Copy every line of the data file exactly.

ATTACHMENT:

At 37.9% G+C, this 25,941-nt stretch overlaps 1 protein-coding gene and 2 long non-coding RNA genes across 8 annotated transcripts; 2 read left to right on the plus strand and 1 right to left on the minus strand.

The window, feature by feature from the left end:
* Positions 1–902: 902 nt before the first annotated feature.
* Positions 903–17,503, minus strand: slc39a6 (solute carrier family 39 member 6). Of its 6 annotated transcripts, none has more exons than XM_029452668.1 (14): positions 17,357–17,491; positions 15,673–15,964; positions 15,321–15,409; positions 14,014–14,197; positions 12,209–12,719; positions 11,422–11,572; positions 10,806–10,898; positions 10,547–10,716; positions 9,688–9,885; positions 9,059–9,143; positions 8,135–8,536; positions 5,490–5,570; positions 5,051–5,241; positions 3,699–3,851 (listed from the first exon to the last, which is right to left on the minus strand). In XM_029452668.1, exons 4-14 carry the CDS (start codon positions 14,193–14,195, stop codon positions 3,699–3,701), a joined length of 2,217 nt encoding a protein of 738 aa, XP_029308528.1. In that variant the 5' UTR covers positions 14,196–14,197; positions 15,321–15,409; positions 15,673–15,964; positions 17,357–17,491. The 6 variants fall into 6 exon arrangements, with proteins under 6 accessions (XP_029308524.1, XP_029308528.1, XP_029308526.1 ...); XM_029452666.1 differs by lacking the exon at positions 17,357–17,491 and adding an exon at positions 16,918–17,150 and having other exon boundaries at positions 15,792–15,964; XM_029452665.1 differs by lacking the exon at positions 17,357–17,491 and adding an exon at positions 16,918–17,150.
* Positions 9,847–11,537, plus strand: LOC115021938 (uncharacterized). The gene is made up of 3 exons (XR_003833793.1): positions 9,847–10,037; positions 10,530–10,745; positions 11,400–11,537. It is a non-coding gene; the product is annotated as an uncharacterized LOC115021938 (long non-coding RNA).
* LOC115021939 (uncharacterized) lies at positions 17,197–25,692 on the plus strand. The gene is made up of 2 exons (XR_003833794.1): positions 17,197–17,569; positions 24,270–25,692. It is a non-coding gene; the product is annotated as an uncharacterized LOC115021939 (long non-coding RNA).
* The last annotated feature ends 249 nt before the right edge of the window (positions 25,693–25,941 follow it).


At 37.9% G+C, this 25,941-nt stretch overlaps 1 protein-coding gene and 2 long non-coding RNA genes across 8 annotated transcripts; 2 read left to right on the plus strand and 1 right to left on the minus strand.

The window, feature by feature from the left end:
* Positions 1–902: 902 nt before the first annotated feature.
* Positions 903–17,503, minus strand: slc39a6 (solute carrier family 39 member 6). Of its 6 annotated transcripts, none has more exons than XM_029452668.1 (14): positions 17,357–17,491; positions 15,673–15,964; positions 15,321–15,409; positions 14,014–14,197; positions 12,209–12,719; positions 11,422–11,572; positions 10,806–10,898; positions 10,547–10,716; positions 9,688–9,885; positions 9,059–9,143; positions 8,135–8,536; positions 5,490–5,570; positions 5,051–5,241; positions 3,699–3,851 (listed from the first exon to the last, which is right to left on the minus strand). In XM_029452668.1, exons 4-14 carry the CDS (start codon positions 14,193–14,195, stop codon positions 3,699–3,701), a joined length of 2,217 nt encoding a protein of 738 aa, XP_029308528.1. In that variant the 5' UTR covers positions 14,196–14,197; positions 15,321–15,409; positions 15,673–15,964; positions 17,357–17,491. The 6 variants fall into 6 exon arrangements, with proteins under 6 accessions (XP_029308524.1, XP_029308528.1, XP_029308526.1 ...); XM_029452666.1 differs by lacking the exon at positions 17,357–17,491 and adding an exon at positions 16,918–17,150 and having other exon boundaries at positions 15,792–15,964; XM_029452665.1 differs by lacking the exon at positions 17,357–17,491 and adding an exon at positions 16,918–17,150.
* Positions 9,847–11,537, plus strand: LOC115021938 (uncharacterized). The gene is made up of 3 exons (XR_003833793.1): positions 9,847–10,037; positions 10,530–10,745; positions 11,400–11,537. It is a non-coding gene; the product is annotated as an uncharacterized LOC115021938 (long non-coding RNA).
* LOC115021939 (uncharacterized) lies at positions 17,197–25,692 on the plus strand. The gene is made up of 2 exons (XR_003833794.1): positions 17,197–17,569; positions 24,270–25,692. It is a non-coding gene; the product is annotated as an uncharacterized LOC115021939 (long non-coding RNA).
* The last annotated feature ends 249 nt before the right edge of the window (positions 25,693–25,941 follow it).